What is Haglund’s Deformity?
Haglund’s deformity, also known as “pump bump”, is a condition in which bony extensions are formed at the back of the heel, leading to swelling near the Achilles tendon. Due to the bony enlargement, the tissue near the Achilles tendon becomes irritated when it rubs against footwear, causing painful bursitis.
Causes of Haglund’s Deformity
Haglund’s deformity may be caused by a combination of factors that include:
- The pressure exerted on the back of heels from tight or stiff-heeled footwear such as pumps or high-heel shoes
- The tightness of the Achilles tendon
- High foot arch
- Poor-fitting shoes
- Injury to the heels
- Genetic disposition
Symptoms of Haglund’s Deformity
Haglund’s deformity can occur in either foot and can result in mild to severe symptoms that include:
- Pain, swelling, and a noticeable bump at the back of the heel
- Redness and irritation on the tissue near the heel
- Oedema (swelling) and inflammation in the bursa
Diagnosis of Haglund’s Deformity
Diagnosis of Haglund’s deformity can be tricky, as symptoms are somewhat similar to other foot problems. Based on your symptoms and a physical examination, the following diagnostic tests may be ordered to confirm the diagnosis:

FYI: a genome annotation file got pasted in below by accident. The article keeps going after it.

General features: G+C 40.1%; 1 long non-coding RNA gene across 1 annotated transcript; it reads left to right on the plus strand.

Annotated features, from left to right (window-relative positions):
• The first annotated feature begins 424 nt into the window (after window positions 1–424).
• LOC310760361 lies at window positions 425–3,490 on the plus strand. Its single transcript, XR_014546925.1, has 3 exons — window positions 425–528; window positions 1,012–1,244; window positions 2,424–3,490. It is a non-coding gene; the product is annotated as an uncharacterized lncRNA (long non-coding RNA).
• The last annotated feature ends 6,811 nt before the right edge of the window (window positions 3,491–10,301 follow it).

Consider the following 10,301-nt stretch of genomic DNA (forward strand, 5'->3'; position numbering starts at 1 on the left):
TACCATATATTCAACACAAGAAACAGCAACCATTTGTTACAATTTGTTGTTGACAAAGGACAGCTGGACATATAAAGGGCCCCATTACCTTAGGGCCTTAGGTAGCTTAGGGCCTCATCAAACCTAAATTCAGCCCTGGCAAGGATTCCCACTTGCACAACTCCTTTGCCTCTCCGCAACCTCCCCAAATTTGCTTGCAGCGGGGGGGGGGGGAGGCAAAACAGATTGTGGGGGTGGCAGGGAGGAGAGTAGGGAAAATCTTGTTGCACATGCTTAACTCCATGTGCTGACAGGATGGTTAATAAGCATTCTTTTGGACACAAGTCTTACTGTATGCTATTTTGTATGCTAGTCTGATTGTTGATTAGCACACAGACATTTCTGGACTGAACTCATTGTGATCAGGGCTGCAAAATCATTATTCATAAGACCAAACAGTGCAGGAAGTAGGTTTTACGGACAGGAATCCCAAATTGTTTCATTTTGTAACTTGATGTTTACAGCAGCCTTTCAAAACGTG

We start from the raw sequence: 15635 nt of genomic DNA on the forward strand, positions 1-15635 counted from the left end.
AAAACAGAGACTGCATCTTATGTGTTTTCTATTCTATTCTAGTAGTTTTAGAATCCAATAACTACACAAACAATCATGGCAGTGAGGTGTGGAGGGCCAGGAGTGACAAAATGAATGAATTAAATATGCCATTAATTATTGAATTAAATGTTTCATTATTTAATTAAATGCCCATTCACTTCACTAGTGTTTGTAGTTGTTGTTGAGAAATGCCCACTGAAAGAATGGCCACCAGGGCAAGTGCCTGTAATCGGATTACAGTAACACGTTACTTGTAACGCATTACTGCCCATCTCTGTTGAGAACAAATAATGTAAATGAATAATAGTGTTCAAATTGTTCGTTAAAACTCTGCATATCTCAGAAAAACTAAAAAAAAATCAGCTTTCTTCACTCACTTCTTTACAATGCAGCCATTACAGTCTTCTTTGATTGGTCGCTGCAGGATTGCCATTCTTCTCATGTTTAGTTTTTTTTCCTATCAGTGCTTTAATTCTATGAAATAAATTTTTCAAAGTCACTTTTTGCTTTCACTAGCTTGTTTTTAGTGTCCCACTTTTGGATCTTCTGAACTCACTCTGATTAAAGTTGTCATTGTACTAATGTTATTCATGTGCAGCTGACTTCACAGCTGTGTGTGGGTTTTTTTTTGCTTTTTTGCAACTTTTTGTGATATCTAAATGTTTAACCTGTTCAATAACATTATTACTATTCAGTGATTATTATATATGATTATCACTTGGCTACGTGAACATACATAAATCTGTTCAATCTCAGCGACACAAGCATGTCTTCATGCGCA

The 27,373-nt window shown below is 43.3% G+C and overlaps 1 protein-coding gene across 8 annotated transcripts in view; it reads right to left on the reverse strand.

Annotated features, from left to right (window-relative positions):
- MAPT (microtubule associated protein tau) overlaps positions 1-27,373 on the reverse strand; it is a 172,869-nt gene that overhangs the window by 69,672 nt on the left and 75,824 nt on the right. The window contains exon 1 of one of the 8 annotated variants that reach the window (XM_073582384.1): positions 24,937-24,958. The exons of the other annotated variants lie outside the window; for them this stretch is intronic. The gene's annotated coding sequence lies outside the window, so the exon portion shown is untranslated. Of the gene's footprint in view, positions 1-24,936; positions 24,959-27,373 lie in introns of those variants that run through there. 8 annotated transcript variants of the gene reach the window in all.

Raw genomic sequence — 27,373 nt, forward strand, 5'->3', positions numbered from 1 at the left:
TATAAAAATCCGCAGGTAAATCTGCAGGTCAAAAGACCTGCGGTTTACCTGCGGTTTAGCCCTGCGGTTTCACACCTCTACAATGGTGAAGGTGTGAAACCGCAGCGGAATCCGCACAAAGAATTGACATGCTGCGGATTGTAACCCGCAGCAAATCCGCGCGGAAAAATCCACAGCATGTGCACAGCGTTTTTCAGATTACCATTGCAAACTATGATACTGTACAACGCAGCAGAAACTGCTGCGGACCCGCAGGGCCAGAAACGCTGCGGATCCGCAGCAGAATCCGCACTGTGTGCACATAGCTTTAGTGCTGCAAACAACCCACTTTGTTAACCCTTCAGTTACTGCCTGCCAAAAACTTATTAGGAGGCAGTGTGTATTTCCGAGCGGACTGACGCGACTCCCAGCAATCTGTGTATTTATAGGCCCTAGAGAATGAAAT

- X-ray: To detect the bony extensions in the heel bone
- Ultrasound: To assess inflammation in the bursa and Achilles tendon
- MRI scan: To detect any soft tissue deformities in the heel region
Treatment for Haglund’s Deformity
Treatment for Haglund’s deformity is mainly focused on reducing the pain and pressure exerted on your heels. Conservative methods include:
- Medications: Your doctor will provide you with anti-inflammatory drugs to decrease swelling and inflammation.
- Orthotic devices: You may be recommended to wear orthotics or heel pads to reduce pressure on your heels.
- Application of ice: Ice should be applied to the area for 20 minutes a few times a day to reduce swelling and pain.
- Physical therapy: Your doctor may recommend soft massage for the heels and special stretching exercises to reduce pressure on the Achilles tendon.
If conservative treatment is not found to be effective, minimally invasive surgery may be recommended to remove the bony extension and smooth the area to reduce pressure on the heels.
Prevention of Haglund’s Deformity
The risk of acquiring a Haglund’s deformity can be reduced by taking the following measures:
- Wearing proper-fitting, open-back shoes
- Performing stretches to prevent tightening of the Achilles tendon
- Avoiding walking barefoot
- Avoiding running or playing on hard surfaces